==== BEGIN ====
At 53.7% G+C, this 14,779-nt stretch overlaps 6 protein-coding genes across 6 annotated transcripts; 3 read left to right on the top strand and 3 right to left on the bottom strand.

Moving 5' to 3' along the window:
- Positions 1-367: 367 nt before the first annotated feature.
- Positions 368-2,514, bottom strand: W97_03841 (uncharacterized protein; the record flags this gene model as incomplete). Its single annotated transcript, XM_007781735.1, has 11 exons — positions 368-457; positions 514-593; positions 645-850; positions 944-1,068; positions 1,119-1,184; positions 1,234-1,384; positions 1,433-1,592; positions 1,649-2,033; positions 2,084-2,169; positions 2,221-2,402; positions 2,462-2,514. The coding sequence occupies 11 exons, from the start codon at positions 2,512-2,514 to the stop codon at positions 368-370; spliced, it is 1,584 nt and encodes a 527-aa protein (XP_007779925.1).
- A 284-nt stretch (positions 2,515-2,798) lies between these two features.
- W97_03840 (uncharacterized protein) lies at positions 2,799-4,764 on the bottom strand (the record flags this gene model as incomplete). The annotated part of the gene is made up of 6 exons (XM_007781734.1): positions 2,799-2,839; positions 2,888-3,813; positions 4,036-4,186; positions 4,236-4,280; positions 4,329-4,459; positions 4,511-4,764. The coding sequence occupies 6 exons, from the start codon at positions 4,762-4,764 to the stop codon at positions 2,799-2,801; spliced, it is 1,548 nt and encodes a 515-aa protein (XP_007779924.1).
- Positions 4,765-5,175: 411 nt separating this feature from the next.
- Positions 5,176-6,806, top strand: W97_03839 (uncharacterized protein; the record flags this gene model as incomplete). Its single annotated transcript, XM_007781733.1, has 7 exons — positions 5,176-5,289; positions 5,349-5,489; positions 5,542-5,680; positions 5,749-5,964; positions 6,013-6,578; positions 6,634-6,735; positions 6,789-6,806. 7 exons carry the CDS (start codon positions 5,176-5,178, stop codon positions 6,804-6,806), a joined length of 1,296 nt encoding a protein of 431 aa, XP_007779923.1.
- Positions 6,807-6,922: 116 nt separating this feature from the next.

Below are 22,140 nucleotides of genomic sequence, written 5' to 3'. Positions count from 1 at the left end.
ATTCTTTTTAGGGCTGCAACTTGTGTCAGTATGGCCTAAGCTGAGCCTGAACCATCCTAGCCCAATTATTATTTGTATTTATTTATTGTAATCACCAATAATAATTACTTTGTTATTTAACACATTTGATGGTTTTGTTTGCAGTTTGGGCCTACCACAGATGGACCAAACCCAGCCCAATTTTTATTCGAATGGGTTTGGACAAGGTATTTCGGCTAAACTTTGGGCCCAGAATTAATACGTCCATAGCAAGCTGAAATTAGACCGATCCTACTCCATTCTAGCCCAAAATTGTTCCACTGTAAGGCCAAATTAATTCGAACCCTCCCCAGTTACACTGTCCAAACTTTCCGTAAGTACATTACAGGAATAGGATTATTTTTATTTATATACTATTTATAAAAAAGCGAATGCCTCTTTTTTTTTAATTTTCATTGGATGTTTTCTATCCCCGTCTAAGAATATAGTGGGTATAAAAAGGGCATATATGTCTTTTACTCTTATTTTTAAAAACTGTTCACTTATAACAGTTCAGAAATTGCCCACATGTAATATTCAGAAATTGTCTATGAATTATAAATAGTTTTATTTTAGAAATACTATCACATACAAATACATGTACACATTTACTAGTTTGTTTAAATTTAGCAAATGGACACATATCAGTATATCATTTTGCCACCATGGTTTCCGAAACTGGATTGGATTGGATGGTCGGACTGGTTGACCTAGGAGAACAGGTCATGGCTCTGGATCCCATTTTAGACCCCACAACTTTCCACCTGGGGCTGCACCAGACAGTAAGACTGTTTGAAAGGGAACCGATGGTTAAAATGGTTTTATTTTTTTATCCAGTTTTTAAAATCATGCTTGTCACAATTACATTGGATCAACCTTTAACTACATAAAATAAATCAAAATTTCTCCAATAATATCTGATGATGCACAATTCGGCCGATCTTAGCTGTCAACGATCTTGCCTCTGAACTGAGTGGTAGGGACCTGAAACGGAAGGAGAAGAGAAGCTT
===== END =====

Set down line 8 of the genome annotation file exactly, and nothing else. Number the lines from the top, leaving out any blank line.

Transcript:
- Positions 5,176-6,806, top strand: W97_03839 (uncharacterized protein; the record flags this gene model as incomplete). Its single annotated transcript, XM_007781733.1, has 7 exons — positions 5,176-5,289; positions 5,349-5,489; positions 5,542-5,680; positions 5,749-5,964; positions 6,013-6,578; positions 6,634-6,735; positions 6,789-6,806. 7 exons carry the CDS (start codon positions 5,176-5,178, stop codon positions 6,804-6,806), a joined length of 1,296 nt encoding a protein of 431 aa, XP_007779923.1.